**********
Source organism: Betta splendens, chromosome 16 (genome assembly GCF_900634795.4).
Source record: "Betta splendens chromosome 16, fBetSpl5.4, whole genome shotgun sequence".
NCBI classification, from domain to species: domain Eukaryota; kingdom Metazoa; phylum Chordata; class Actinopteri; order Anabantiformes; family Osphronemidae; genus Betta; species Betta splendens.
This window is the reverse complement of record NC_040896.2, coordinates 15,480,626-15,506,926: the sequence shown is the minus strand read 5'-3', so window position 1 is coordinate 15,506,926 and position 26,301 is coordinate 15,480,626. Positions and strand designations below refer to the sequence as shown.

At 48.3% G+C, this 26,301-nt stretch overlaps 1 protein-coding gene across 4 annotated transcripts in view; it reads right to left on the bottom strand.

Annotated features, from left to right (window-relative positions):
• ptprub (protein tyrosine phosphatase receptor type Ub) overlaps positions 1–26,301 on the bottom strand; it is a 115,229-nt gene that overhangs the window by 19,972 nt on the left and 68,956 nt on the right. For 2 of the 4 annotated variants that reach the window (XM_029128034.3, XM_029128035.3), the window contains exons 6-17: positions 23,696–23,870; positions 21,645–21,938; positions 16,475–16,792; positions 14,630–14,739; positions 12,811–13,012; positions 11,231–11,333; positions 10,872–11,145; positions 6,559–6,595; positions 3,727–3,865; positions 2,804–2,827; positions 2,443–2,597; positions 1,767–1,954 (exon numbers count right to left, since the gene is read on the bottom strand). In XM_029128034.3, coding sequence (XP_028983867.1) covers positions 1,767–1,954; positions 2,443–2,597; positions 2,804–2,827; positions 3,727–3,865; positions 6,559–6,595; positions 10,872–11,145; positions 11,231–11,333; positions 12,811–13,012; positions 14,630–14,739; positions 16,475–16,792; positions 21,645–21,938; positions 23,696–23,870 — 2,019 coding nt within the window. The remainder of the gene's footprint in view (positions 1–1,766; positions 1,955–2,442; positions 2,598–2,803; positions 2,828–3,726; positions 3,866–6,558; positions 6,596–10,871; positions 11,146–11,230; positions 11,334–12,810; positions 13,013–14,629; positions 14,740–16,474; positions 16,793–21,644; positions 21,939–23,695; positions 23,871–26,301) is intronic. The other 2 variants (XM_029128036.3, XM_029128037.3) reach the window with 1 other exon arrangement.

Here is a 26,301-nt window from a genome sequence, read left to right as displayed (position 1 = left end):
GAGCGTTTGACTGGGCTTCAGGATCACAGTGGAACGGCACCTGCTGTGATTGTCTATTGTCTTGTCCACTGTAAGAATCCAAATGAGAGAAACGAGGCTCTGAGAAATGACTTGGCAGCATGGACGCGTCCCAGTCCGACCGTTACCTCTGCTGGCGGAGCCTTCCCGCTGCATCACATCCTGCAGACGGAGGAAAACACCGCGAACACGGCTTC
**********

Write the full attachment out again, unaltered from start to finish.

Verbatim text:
Source organism: Betta splendens, chromosome 16 (genome assembly GCF_900634795.4).
Source record: "Betta splendens chromosome 16, fBetSpl5.4, whole genome shotgun sequence".
NCBI classification, from domain to species: domain Eukaryota; kingdom Metazoa; phylum Chordata; class Actinopteri; order Anabantiformes; family Osphronemidae; genus Betta; species Betta splendens.
This window is the reverse complement of record NC_040896.2, coordinates 15,480,626-15,506,926: the sequence shown is the minus strand read 5'-3', so window position 1 is coordinate 15,506,926 and position 26,301 is coordinate 15,480,626. Positions and strand designations below refer to the sequence as shown.

At 48.3% G+C, this 26,301-nt stretch overlaps 1 protein-coding gene across 4 annotated transcripts in view; it reads right to left on the bottom strand.

Annotated features, from left to right (window-relative positions):
• ptprub (protein tyrosine phosphatase receptor type Ub) overlaps positions 1–26,301 on the bottom strand; it is a 115,229-nt gene that overhangs the window by 19,972 nt on the left and 68,956 nt on the right. For 2 of the 4 annotated variants that reach the window (XM_029128034.3, XM_029128035.3), the window contains exons 6-17: positions 23,696–23,870; positions 21,645–21,938; positions 16,475–16,792; positions 14,630–14,739; positions 12,811–13,012; positions 11,231–11,333; positions 10,872–11,145; positions 6,559–6,595; positions 3,727–3,865; positions 2,804–2,827; positions 2,443–2,597; positions 1,767–1,954 (exon numbers count right to left, since the gene is read on the bottom strand). In XM_029128034.3, coding sequence (XP_028983867.1) covers positions 1,767–1,954; positions 2,443–2,597; positions 2,804–2,827; positions 3,727–3,865; positions 6,559–6,595; positions 10,872–11,145; positions 11,231–11,333; positions 12,811–13,012; positions 14,630–14,739; positions 16,475–16,792; positions 21,645–21,938; positions 23,696–23,870 — 2,019 coding nt within the window. The remainder of the gene's footprint in view (positions 1–1,766; positions 1,955–2,442; positions 2,598–2,803; positions 2,828–3,726; positions 3,866–6,558; positions 6,596–10,871; positions 11,146–11,230; positions 11,334–12,810; positions 13,013–14,629; positions 14,740–16,474; positions 16,793–21,644; positions 21,939–23,695; positions 23,871–26,301) is intronic. The other 2 variants (XM_029128036.3, XM_029128037.3) reach the window with 1 other exon arrangement.

Here is a 26,301-nt window from a genome sequence, read left to right as displayed (position 1 = left end):
GAGCGTTTGACTGGGCTTCAGGATCACAGTGGAACGGCACCTGCTGTGATTGTCTATTGTCTTGTCCACTGTAAGAATCCAAATGAGAGAAACGAGGCTCTGAGAAATGACTTGGCAGCATGGACGCGTCCCAGTCCGACCGTTACCTCTGCTGGCGGAGCCTTCCCGCTGCATCACATCCTGCAGACGGAGGAAAACACCGCGAACACGGCTTC